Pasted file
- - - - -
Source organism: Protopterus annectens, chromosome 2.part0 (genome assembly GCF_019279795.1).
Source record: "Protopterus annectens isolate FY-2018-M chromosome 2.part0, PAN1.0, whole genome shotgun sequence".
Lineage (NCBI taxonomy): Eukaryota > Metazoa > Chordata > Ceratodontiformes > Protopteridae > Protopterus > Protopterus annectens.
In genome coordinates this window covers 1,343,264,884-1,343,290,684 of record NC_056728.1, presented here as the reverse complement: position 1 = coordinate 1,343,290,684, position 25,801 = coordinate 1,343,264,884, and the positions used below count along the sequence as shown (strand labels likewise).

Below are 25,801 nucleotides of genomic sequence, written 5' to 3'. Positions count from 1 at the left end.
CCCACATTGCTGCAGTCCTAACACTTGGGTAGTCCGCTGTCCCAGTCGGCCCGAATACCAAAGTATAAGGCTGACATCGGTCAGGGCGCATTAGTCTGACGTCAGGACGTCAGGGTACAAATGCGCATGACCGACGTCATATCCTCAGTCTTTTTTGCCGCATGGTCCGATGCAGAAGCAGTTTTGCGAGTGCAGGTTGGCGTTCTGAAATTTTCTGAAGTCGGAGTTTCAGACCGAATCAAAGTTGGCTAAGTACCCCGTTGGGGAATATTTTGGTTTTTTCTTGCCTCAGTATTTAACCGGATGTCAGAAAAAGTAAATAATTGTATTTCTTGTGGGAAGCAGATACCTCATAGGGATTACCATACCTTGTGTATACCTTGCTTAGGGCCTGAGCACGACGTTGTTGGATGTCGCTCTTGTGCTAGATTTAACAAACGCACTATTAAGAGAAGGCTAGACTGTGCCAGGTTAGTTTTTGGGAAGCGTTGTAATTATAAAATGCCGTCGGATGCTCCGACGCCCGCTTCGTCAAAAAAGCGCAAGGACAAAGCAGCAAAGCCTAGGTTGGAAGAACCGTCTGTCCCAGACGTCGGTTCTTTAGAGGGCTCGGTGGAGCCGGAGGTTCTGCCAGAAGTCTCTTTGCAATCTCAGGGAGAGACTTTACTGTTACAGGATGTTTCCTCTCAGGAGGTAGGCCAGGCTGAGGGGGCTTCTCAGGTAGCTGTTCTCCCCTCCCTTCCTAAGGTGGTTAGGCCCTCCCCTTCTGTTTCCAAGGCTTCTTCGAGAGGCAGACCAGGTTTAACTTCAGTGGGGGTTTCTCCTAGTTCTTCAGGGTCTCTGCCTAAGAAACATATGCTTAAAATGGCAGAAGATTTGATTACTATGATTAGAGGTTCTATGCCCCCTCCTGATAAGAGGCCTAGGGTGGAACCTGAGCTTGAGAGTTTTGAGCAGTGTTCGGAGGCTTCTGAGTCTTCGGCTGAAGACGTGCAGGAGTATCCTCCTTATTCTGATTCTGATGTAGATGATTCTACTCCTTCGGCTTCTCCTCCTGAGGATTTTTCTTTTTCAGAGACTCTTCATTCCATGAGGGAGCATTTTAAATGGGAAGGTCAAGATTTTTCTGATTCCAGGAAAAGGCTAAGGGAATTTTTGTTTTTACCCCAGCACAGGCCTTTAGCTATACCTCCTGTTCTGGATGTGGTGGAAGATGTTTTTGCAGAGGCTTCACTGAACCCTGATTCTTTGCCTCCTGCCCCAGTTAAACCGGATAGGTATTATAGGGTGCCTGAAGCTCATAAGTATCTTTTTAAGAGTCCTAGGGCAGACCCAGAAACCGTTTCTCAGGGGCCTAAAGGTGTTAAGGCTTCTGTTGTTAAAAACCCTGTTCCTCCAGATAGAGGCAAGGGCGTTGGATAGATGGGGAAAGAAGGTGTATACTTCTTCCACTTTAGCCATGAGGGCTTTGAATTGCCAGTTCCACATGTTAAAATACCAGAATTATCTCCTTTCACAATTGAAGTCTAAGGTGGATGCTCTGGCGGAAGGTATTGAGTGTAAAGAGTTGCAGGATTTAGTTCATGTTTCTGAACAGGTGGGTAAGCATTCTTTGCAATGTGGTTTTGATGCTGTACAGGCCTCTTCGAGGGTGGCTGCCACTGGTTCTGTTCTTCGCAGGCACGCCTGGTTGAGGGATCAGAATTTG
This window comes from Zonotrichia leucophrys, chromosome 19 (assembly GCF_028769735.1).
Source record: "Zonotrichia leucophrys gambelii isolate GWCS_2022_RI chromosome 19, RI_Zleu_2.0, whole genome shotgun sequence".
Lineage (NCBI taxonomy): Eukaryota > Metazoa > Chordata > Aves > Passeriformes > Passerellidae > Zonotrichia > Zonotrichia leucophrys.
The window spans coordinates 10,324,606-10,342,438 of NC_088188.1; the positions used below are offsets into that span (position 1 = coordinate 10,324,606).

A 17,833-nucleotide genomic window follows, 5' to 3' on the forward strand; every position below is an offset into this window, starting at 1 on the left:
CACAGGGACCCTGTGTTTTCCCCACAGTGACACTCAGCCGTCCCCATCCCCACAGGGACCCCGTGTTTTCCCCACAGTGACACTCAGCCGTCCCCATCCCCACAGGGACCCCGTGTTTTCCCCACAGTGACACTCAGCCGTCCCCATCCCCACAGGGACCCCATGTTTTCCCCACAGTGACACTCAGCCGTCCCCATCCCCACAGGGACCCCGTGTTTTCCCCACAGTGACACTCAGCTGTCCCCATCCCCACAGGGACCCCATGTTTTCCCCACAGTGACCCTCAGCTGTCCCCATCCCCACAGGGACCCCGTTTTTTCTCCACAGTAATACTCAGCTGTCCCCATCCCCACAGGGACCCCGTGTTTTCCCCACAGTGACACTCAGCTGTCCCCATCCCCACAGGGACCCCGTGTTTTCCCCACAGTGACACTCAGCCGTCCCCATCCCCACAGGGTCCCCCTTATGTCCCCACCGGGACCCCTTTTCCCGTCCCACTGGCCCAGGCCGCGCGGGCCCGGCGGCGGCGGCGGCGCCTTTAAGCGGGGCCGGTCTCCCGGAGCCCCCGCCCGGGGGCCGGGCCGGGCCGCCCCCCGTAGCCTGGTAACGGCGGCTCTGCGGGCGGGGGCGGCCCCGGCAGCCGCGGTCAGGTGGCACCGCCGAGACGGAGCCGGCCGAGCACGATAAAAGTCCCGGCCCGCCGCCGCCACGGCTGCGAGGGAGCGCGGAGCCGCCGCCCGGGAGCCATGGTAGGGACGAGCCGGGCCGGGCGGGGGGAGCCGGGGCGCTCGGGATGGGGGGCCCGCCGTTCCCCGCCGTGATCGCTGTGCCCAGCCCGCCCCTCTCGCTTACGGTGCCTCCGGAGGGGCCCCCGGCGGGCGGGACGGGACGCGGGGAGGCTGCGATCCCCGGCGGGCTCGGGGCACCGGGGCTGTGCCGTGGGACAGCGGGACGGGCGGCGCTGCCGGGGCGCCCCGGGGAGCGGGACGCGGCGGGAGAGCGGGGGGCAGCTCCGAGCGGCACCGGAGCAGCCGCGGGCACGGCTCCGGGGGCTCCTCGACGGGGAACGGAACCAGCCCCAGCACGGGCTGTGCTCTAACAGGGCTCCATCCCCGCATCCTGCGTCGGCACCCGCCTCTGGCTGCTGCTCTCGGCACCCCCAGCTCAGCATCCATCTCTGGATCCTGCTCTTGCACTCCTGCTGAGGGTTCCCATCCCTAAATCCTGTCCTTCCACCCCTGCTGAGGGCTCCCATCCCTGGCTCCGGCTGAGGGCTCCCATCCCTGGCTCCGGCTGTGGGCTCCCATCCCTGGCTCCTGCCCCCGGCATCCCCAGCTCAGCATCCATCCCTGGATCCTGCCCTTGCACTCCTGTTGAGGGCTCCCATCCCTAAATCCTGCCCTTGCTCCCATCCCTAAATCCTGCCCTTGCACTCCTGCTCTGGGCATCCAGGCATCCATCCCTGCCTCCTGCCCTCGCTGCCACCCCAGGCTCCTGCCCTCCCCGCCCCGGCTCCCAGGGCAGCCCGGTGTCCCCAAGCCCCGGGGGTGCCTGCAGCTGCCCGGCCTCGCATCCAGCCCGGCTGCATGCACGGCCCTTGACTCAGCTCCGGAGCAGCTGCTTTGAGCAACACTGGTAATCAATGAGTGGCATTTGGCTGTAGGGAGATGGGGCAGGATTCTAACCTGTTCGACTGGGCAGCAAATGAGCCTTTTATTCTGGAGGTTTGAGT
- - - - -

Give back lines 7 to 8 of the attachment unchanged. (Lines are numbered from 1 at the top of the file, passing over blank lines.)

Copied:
This window comes from Zonotrichia leucophrys, chromosome 19 (assembly GCF_028769735.1).
Source record: "Zonotrichia leucophrys gambelii isolate GWCS_2022_RI chromosome 19, RI_Zleu_2.0, whole genome shotgun sequence".